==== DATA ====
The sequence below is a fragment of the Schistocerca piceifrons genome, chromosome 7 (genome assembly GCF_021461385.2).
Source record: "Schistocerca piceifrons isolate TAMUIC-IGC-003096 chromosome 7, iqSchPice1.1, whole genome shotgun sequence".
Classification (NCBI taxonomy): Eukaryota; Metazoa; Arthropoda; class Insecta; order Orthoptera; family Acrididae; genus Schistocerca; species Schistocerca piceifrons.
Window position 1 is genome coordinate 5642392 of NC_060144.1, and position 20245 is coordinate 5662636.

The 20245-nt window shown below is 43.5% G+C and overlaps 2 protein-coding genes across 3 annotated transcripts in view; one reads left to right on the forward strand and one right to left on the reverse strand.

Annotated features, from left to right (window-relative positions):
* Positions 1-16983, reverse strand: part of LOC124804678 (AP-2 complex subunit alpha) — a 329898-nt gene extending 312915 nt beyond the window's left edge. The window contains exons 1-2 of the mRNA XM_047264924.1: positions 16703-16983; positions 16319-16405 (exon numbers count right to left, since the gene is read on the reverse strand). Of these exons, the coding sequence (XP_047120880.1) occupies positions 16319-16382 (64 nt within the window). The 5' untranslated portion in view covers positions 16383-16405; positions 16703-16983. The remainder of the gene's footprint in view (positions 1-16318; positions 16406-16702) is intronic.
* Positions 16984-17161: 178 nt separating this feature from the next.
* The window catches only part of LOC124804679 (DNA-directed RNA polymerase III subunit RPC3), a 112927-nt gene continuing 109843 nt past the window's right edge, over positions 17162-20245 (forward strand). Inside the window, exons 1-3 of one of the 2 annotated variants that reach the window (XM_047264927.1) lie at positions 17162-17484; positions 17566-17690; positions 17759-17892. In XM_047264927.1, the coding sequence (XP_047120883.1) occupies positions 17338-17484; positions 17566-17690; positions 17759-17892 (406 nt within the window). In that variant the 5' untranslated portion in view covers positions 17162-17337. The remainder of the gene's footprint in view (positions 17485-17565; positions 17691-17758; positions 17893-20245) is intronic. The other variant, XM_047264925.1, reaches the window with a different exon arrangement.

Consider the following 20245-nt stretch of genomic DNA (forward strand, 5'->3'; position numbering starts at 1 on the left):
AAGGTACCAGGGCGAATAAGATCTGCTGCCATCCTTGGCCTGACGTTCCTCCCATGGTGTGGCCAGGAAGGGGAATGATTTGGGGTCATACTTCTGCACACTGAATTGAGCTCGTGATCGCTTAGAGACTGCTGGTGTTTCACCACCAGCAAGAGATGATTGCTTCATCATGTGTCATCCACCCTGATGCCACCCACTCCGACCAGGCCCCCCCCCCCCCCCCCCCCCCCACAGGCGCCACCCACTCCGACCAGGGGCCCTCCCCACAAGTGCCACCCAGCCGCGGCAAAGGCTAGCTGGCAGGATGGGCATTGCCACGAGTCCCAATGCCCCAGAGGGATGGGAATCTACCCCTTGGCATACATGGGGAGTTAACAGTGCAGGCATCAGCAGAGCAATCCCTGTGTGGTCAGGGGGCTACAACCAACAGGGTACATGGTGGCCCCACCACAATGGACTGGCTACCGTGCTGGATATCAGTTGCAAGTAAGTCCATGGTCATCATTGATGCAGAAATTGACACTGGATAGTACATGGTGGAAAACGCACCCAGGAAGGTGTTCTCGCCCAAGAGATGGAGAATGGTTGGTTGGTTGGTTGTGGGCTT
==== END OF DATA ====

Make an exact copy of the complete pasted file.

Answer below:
The sequence below is a fragment of the Schistocerca piceifrons genome, chromosome 7 (genome assembly GCF_021461385.2).
Source record: "Schistocerca piceifrons isolate TAMUIC-IGC-003096 chromosome 7, iqSchPice1.1, whole genome shotgun sequence".
Classification (NCBI taxonomy): Eukaryota; Metazoa; Arthropoda; class Insecta; order Orthoptera; family Acrididae; genus Schistocerca; species Schistocerca piceifrons.
Window position 1 is genome coordinate 5642392 of NC_060144.1, and position 20245 is coordinate 5662636.

The 20245-nt window shown below is 43.5% G+C and overlaps 2 protein-coding genes across 3 annotated transcripts in view; one reads left to right on the forward strand and one right to left on the reverse strand.

Annotated features, from left to right (window-relative positions):
* Positions 1-16983, reverse strand: part of LOC124804678 (AP-2 complex subunit alpha) — a 329898-nt gene extending 312915 nt beyond the window's left edge. The window contains exons 1-2 of the mRNA XM_047264924.1: positions 16703-16983; positions 16319-16405 (exon numbers count right to left, since the gene is read on the reverse strand). Of these exons, the coding sequence (XP_047120880.1) occupies positions 16319-16382 (64 nt within the window). The 5' untranslated portion in view covers positions 16383-16405; positions 16703-16983. The remainder of the gene's footprint in view (positions 1-16318; positions 16406-16702) is intronic.
* Positions 16984-17161: 178 nt separating this feature from the next.
* The window catches only part of LOC124804679 (DNA-directed RNA polymerase III subunit RPC3), a 112927-nt gene continuing 109843 nt past the window's right edge, over positions 17162-20245 (forward strand). Inside the window, exons 1-3 of one of the 2 annotated variants that reach the window (XM_047264927.1) lie at positions 17162-17484; positions 17566-17690; positions 17759-17892. In XM_047264927.1, the coding sequence (XP_047120883.1) occupies positions 17338-17484; positions 17566-17690; positions 17759-17892 (406 nt within the window). In that variant the 5' untranslated portion in view covers positions 17162-17337. The remainder of the gene's footprint in view (positions 17485-17565; positions 17691-17758; positions 17893-20245) is intronic. The other variant, XM_047264925.1, reaches the window with a different exon arrangement.

Consider the following 20245-nt stretch of genomic DNA (forward strand, 5'->3'; position numbering starts at 1 on the left):
AAGGTACCAGGGCGAATAAGATCTGCTGCCATCCTTGGCCTGACGTTCCTCCCATGGTGTGGCCAGGAAGGGGAATGATTTGGGGTCATACTTCTGCACACTGAATTGAGCTCGTGATCGCTTAGAGACTGCTGGTGTTTCACCACCAGCAAGAGATGATTGCTTCATCATGTGTCATCCACCCTGATGCCACCCACTCCGACCAGGCCCCCCCCCCCCCCCCCCCCCCCACAGGCGCCACCCACTCCGACCAGGGGCCCTCCCCACAAGTGCCACCCAGCCGCGGCAAAGGCTAGCTGGCAGGATGGGCATTGCCACGAGTCCCAATGCCCCAGAGGGATGGGAATCTACCCCTTGGCATACATGGGGAGTTAACAGTGCAGGCATCAGCAGAGCAATCCCTGTGTGGTCAGGGGGCTACAACCAACAGGGTACATGGTGGCCCCACCACAATGGACTGGCTACCGTGCTGGATATCAGTTGCAAGTAAGTCCATGGTCATCATTGATGCAGAAATTGACACTGGATAGTACATGGTGGAAAACGCACCCAGGAAGGTGTTCTCGCCCAAGAGATGGAGAATGGTTGGTTGGTTGGTTGTGGGCTT